Martin and Deutscher (1966) give a well-known example, in which there (allegedly) is remembering without believing. A painter paints a detailed farmyard scene. He believes he merely imagined the scene. However, it turns out that the painting captures an actual farmyard scene that the painter saw as a child. Unwittingly, the painter simply reproduced that scene. Martin and Deutscher (1966) add that the painter “did his work by no mere accident,” suggesting that the painter’s childhood experience caused him to bring to mind the scene (even though he believes that he merely imagined the scene). They conclude that this is a case of remembering without belief. Since knowing requires believing, this would be a case of remembering without knowing.

Martin and Deutscher’s conclusion may in a sense be right, yet their example may also not pose any problem for the epistemic theory. We can agree that the painter does not believe that the scene occurred. But exactly what is it the painter is remembering? It is plausible that, if he is indeed remembering something, he is remembering the scene or his visual experience of it. It is less plausible that he is remembering that the scene occurred or remembering the scene as having occurred. In other words, Martin and Deutscher may have given a case of remembering without believing, but the remembering is not semantic. It is episodic or some other sort of memory. If that is correct, then the example is no threat to the epistemic theory of memory, since that theory concerns only semantic memory.

Audi (1995) and Bernecker (2010: 75-7) appear to offer cases of remembering without the sort of justification that knowledge requires. Knowledge requires fairly strong justification and this justification must not be defeated. If Billy knows that there is a cookie on the table, then Billy has strong reason to believe that it is on the table. Even if he has some reason to doubt that there is a cookie on the table (he may have reason to suspect that his sister shaped some clay to look like a cookie), these doubts do not defeat his justification, when he knows that there is a cookie on the table.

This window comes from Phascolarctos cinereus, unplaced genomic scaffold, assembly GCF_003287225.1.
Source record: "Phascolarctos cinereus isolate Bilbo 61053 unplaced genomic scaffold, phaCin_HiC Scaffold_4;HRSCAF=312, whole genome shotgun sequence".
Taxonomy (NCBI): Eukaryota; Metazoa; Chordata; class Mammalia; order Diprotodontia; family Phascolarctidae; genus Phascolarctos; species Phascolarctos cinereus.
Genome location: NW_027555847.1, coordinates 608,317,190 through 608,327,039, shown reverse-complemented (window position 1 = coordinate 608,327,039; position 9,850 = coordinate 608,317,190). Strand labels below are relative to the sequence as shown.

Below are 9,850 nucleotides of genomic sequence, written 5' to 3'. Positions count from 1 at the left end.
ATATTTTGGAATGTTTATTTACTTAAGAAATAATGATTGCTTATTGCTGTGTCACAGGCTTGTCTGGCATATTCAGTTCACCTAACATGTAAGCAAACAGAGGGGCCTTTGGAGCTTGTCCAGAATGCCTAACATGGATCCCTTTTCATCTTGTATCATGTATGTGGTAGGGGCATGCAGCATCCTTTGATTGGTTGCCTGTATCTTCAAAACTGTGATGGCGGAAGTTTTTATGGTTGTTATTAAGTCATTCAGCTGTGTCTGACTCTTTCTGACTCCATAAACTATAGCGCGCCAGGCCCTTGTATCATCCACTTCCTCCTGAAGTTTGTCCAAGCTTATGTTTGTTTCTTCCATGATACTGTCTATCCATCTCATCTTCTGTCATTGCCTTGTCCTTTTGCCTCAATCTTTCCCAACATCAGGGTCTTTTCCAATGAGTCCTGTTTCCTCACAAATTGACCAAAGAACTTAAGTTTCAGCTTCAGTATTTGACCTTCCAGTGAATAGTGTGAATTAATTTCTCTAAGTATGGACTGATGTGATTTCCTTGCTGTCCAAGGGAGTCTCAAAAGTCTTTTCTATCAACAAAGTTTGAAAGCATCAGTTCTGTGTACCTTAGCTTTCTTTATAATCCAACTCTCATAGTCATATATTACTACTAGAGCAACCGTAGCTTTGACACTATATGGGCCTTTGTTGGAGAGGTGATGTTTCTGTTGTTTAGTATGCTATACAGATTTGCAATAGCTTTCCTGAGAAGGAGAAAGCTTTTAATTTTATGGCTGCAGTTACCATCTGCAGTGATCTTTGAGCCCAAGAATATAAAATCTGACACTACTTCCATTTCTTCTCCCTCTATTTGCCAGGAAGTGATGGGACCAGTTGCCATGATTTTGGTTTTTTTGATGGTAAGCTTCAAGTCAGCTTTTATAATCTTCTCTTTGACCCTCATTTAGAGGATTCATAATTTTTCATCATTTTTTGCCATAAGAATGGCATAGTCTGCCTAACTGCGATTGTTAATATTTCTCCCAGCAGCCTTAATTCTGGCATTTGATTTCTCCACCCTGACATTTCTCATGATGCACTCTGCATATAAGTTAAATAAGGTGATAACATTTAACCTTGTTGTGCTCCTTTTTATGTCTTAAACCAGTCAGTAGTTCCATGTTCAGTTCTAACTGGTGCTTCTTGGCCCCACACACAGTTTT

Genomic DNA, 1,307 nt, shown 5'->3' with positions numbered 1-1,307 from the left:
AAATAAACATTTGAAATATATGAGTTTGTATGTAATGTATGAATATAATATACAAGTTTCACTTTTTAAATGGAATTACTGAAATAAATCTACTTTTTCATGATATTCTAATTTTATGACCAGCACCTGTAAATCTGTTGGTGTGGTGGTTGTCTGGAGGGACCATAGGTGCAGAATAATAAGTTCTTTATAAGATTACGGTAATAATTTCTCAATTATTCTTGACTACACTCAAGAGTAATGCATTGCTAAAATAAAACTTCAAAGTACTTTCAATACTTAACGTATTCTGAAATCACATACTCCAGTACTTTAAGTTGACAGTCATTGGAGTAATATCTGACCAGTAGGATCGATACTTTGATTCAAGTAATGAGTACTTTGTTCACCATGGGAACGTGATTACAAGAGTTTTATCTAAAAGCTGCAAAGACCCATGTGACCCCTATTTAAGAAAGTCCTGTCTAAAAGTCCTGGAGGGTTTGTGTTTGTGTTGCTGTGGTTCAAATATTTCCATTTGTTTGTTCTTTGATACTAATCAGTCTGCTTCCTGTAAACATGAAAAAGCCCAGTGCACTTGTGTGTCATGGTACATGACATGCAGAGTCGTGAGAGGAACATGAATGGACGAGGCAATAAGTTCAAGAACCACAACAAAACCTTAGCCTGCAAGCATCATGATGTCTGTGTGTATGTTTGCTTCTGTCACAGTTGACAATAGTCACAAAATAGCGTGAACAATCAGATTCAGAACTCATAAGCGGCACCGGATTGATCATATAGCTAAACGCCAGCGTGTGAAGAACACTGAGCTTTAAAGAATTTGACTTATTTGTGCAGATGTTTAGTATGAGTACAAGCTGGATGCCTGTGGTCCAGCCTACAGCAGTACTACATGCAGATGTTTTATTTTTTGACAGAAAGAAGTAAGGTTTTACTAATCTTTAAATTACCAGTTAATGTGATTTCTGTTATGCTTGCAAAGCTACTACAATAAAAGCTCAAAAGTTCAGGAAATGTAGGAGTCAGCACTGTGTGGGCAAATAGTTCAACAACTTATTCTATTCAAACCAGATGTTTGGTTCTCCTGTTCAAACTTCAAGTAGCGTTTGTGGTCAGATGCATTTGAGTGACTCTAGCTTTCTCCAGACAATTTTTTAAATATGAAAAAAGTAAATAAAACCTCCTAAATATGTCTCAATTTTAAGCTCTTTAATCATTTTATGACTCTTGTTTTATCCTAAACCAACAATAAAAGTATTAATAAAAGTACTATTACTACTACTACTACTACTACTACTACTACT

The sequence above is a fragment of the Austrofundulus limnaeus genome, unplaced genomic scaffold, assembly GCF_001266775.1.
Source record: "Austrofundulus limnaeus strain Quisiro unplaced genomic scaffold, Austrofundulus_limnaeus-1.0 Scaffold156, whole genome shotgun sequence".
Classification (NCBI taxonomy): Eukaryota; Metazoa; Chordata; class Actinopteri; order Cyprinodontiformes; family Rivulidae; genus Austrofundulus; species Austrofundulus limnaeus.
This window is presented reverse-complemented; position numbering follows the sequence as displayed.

Audi and Bernecker offer the following kind of case. Suppose you remember that Plato taught Aristotle. However, your friends go on to play a prank on you and give you convincing reasons to think Plato never taught Aristotle–Plato never existed and Aristotle had no teacher. You retain your belief, but the prank defeats your justification. Your justification is no longer strong enough for you to know that Plato taught Aristotle. Nonetheless, Audi and Bernecker would think, you remember that Plato taught Aristotle. So, they conclude, remembering does not require justification.

But why suppose that, after the prank, you still remember that Plato taught Aristotle? The answer is unclear. Is it because you still have a true belief, which you acquired in the past, even though you lack overall reason for keeping it? Why would that be sufficient for remembering? Unless an explanation is offered, we may not have reason to count the case as a counterexample to the epistemic theory of memory.